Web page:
There are several major etiologies of corneal endothelial dysfunction that eventually result in the development of bullous keratopathy (BK), such as pseudophakic BK, glaucoma surgery–related BK, pseudoexfoliation syndrome–related BK, laser-induced BK, cytomegalovirus corneal endotheliitis, and Fuchs endothelial corneal dystrophy (FECD). Fuchs endothelial corneal dystrophy is a major cause of corneal endothelial dysfunction, especially in white individuals, and corneal guttae with corneal epithelial edema develop even in the early stages of FECD. Cornea guttae can be observed both in FECD and in the late stage of corneal endothelial dysfunction induced by other etiologies. However, a distinctive characteristic of FECD is the massive accumulation of extracellular matrices in the Descemet membrane (DM) (ie, numerous cornea guttae), which are presumably produced by dysregulated corneal endothelial cells (CECs). Clinical findings from specular microscopy images and histological findings from transmission electron microscopy images obtained from the same guttae region indicate that in vivo guttae are covered by thin, elongated CECs that appear degenerated.1 However, there is an ongoing debate in regard to the biological meaning of the presence of cornea guttae, ie, whether they are the result or the cause of functionally dysregulated CECs. In fact, CECs in patients with FECD develop endoplasmic reticulum stress, thereby enhancing the formation of unfolded protein and triggering the intrinsic apoptotic pathway in the cells, and epithelial to mesenchymal transition (EMT) tends to occur.2,3 These events produce an accumulation of extracellular matrices on and in the DM, a basement membrane of CECs, that protrude into the anterior chamber.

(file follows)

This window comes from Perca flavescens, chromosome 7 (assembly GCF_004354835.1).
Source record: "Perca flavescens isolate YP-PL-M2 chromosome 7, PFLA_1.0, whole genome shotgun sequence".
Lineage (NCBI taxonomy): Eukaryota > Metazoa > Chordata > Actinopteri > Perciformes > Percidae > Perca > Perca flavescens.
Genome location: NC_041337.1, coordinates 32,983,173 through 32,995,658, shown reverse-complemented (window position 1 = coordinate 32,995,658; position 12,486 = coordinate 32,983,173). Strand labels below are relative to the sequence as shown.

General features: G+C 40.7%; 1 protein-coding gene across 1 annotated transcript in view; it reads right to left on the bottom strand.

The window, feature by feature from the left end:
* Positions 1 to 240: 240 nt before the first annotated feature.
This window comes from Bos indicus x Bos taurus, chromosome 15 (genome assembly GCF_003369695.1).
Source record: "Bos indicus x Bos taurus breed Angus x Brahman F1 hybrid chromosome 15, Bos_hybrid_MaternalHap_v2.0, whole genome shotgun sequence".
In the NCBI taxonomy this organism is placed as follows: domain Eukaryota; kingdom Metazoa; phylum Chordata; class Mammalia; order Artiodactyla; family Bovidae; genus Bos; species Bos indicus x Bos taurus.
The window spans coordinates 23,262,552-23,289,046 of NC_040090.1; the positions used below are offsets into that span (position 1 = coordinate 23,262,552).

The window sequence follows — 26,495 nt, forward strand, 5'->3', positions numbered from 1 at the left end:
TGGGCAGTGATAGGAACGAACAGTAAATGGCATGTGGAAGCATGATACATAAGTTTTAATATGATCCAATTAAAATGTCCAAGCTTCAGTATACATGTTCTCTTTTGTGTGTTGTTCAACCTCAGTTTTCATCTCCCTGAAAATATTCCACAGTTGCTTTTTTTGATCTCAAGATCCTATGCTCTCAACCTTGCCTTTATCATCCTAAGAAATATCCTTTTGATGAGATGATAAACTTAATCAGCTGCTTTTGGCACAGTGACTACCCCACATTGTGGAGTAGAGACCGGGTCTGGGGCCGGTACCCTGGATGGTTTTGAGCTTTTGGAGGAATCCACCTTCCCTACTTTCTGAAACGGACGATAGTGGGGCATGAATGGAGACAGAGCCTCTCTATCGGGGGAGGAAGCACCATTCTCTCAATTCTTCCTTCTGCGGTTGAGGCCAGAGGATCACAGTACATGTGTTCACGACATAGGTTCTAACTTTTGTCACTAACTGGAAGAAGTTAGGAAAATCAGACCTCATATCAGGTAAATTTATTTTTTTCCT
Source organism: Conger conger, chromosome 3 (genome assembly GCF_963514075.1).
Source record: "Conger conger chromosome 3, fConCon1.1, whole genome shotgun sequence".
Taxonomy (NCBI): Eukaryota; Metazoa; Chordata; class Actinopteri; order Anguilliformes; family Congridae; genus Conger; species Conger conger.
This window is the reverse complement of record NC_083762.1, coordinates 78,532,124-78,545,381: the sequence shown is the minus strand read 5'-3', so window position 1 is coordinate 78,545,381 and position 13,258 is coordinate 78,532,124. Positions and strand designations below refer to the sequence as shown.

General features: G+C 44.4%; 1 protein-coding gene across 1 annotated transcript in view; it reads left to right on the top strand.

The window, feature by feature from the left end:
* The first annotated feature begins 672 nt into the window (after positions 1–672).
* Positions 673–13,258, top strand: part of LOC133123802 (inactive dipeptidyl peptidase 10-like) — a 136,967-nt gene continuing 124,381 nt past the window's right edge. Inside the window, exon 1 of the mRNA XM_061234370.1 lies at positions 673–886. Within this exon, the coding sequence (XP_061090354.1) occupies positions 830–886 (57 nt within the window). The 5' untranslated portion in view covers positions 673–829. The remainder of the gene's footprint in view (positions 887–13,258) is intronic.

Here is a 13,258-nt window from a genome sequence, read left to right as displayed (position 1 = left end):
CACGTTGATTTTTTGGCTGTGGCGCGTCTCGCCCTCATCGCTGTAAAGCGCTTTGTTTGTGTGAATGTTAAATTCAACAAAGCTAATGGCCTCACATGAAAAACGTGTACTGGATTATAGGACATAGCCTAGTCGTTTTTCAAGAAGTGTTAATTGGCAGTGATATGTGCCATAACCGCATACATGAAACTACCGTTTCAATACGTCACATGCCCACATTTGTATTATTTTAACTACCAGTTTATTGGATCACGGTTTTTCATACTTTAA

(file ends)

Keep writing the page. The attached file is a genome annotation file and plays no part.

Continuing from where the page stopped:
Kinoshita S. The Ongoing Puzzle of the Biological Behavior of Cornea Guttae. JAMA Ophthalmol. 2018;136(8):893–894. doi:10.1001/jamaophthalmol.2018.1475
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